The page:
Kicking off the day at the macro level, Bernd Treichel of the International Social Security Association (ISSA) gave several hundred delegates a brief update on the Vision Zero global campaign his UN agency launched at the World Safety Congress in Singapore last year (http://visionzero.global). The initiative now has 2,000 organisations signed up, he said, and is still looking for more employers to sign up "with no strings attached" to its principles of accident prevention and enhanced training.
Kate Field of certification body BSI offered an insight into the common non-conformances that auditors are finding among those trying for accreditation. The requirement to consult all workers was one of these. "We are seeing organisations missing that," said Field. She added that consultation arrangements sometimes stretch no lower than supervisory level and even when they do, miss topics for consultation such as new policies or objectives.
Another shortcoming auditors flagged was organisations not seeking fundamental causes of safety failings. "ISO 45001 is very specific about identifying root causes," warned Field.
The shadow of last year's Grenfell Tower fire, which killed 72 people, is still cast across the safety and health community. Dame Judith Hackitt, who conducted the government-sponsored review of the UK's fire regulatory system prompted by the Grenfell disaster, explained her recommendation to introduce a safety case regime like that used in high-hazard industries such as oil and gas to the construction and management of high-rise multi-occupancy buildings. She warned delegates that the new regime would have an impact beyond the construction sector on anyone managing and maintaining these properties.
Hackitt responded to criticisms voiced at the launch of her report that she failed to advocate a ban on combustible building cladding. "If we only fix the cladding issue, we could only guarantee there would not be another fire caused by cladding," she said. "Unless we fix the system we have no way of guaranteeing we couldn't have another catastrophic high-rise fire caused by something else."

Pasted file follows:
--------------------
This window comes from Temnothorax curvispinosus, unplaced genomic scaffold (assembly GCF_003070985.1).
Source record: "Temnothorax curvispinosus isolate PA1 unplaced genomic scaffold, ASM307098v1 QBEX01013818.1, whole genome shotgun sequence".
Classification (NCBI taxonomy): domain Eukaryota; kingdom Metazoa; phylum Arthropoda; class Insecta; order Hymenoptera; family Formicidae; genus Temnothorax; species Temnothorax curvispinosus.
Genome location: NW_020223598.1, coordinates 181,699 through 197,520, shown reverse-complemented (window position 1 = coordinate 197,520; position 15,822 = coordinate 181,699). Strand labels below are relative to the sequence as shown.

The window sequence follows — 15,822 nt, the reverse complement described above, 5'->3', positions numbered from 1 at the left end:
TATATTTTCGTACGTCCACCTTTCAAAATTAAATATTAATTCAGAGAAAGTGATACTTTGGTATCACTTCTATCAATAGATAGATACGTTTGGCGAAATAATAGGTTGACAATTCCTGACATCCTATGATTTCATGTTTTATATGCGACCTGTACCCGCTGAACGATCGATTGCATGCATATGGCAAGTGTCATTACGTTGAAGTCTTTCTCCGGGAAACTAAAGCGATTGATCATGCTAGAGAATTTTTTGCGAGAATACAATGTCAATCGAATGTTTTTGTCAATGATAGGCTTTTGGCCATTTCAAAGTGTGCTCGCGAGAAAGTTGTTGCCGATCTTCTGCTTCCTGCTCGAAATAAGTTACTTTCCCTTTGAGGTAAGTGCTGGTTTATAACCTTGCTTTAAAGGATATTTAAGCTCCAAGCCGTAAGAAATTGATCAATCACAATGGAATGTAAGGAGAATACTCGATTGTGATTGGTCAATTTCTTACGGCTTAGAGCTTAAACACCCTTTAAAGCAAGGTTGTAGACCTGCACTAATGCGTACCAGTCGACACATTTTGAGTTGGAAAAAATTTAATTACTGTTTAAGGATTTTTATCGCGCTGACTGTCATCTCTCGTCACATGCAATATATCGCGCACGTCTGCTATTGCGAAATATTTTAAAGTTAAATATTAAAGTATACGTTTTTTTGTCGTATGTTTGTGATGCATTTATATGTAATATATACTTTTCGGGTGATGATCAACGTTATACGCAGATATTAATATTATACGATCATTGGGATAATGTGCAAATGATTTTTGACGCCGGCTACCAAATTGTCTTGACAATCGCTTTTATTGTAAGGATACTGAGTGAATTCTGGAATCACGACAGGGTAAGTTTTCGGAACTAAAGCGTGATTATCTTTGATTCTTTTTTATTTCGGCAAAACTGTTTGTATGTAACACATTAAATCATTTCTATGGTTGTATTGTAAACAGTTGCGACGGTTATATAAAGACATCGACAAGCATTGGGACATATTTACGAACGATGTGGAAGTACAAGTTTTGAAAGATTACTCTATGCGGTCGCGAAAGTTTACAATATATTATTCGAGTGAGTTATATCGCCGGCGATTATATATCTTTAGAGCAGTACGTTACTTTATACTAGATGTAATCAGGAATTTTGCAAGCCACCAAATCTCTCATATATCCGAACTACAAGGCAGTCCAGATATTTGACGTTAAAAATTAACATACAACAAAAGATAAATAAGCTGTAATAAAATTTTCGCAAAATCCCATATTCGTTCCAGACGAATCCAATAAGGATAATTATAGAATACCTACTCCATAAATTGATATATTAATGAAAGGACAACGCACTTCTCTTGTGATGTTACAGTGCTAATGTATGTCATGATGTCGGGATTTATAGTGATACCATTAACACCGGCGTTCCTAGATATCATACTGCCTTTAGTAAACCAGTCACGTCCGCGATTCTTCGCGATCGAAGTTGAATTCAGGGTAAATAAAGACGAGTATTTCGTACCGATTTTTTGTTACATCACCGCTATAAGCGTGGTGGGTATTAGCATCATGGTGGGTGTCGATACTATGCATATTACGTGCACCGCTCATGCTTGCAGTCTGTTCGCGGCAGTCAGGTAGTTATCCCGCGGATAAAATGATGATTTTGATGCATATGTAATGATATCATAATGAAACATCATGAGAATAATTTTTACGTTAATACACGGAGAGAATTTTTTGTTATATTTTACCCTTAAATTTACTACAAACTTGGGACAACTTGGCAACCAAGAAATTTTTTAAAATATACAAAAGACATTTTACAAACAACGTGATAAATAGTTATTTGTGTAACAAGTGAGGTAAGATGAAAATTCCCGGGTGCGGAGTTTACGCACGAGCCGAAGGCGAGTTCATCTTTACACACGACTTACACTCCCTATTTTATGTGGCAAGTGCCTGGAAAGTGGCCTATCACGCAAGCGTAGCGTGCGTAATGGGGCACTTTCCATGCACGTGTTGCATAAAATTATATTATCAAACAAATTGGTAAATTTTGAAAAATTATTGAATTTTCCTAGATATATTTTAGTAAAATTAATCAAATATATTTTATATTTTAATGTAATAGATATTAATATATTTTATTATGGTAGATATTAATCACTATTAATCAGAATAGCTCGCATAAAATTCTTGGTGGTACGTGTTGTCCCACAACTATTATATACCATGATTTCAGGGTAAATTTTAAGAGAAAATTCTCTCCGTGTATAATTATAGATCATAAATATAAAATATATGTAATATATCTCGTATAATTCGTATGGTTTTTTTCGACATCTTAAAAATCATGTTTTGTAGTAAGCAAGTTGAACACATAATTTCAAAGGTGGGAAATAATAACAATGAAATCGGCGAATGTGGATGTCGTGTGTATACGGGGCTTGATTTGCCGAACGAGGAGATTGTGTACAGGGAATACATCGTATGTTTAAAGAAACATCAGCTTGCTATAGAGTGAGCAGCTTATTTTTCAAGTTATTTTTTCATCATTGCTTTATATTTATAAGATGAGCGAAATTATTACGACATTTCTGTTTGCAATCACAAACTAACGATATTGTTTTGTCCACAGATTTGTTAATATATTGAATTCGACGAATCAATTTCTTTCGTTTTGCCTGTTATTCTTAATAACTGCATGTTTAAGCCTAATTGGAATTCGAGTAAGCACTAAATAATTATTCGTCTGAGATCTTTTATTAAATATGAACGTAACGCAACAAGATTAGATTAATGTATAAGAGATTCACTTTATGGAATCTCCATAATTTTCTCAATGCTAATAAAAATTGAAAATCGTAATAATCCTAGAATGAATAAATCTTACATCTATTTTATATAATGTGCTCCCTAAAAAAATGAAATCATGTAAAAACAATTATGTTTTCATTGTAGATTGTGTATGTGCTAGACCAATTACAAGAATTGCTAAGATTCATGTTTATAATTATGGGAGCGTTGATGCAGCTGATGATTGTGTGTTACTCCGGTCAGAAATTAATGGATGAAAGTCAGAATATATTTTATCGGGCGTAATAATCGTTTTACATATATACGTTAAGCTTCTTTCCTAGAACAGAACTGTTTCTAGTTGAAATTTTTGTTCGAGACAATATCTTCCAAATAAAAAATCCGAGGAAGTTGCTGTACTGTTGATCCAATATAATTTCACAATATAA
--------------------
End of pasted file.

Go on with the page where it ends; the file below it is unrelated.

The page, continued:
Another salient issue for OSH practitioners aired early in the day was mental health management. "We are making progress", said IOSH's chief executive Bev Messinger, who noted that mental health in the workplace is a "top priority" for three in five chief executives and that evidence suggests that by the early 2020s "more than three-quarters will have a defined mental health strategy in place".
However, she said it was "disappointing" to see the results from the Reward and Employee Benefits Association survey, which found that boards "are not that engaged in driving change around wellbeing". Less than one respondent in ten said their board was actively driving its organisation's wellbeing agenda and one in ten said their board "had little or no interest in employee wellbeing".
From the macro to the micro scale, in another session John Richardson, operations manager at Matrix Risk Control, advised delegates on making marginal gains through small, incremental, improvements in safety.
Richardson cited Virginia Mason Medical Center in Seattle, which had reduced its insurance premiums by 74% over a six-year period by encouraging hospital staff to report small mistakes across a range of hospital services. By promising that staff would not be reprimanded for highlighting the errors, he said that management had received between 800 and 1,000 safety observations each month.
But in the question-and-answer session, Bridget Leathley, trainer and writer at the Safer Choice, warned that OSH managers could become "overwhelmed" by the sheer volume of near-miss reports and that employees needed help to distinguish between observations that are essential to safety and less important ones that could be dealt with by other departments such as facilities.
Leathley returns to lead a session on new OSH technology tomorrow, in an 18-session programme that will provide us with the material for Tuesday's blog.